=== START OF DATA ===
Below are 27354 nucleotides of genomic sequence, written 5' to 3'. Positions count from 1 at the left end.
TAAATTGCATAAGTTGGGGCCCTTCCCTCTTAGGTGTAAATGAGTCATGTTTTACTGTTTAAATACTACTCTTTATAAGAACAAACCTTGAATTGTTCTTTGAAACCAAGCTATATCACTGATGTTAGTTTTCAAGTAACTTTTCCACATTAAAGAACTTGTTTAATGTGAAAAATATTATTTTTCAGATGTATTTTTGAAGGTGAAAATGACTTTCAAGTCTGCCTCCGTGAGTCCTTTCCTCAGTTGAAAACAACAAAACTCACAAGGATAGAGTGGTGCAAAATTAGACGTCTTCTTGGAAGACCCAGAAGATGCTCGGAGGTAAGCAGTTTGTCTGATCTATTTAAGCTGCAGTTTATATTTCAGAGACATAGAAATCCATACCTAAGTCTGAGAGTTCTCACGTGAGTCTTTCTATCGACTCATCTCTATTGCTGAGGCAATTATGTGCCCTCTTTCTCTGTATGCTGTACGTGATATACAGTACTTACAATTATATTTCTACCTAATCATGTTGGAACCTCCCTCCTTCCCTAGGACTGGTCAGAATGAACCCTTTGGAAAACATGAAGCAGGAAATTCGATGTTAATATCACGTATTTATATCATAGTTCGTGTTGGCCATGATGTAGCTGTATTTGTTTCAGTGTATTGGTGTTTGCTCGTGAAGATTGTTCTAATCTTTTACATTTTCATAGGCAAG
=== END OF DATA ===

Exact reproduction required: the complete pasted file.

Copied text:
Below are 27354 nucleotides of genomic sequence, written 5' to 3'. Positions count from 1 at the left end.
TAAATTGCATAAGTTGGGGCCCTTCCCTCTTAGGTGTAAATGAGTCATGTTTTACTGTTTAAATACTACTCTTTATAAGAACAAACCTTGAATTGTTCTTTGAAACCAAGCTATATCACTGATGTTAGTTTTCAAGTAACTTTTCCACATTAAAGAACTTGTTTAATGTGAAAAATATTATTTTTCAGATGTATTTTTGAAGGTGAAAATGACTTTCAAGTCTGCCTCCGTGAGTCCTTTCCTCAGTTGAAAACAACAAAACTCACAAGGATAGAGTGGTGCAAAATTAGACGTCTTCTTGGAAGACCCAGAAGATGCTCGGAGGTAAGCAGTTTGTCTGATCTATTTAAGCTGCAGTTTATATTTCAGAGACATAGAAATCCATACCTAAGTCTGAGAGTTCTCACGTGAGTCTTTCTATCGACTCATCTCTATTGCTGAGGCAATTATGTGCCCTCTTTCTCTGTATGCTGTACGTGATATACAGTACTTACAATTATATTTCTACCTAATCATGTTGGAACCTCCCTCCTTCCCTAGGACTGGTCAGAATGAACCCTTTGGAAAACATGAAGCAGGAAATTCGATGTTAATATCACGTATTTATATCATAGTTCGTGTTGGCCATGATGTAGCTGTATTTGTTTCAGTGTATTGGTGTTTGCTCGTGAAGATTGTTCTAATCTTTTACATTTTCATAGGCAAG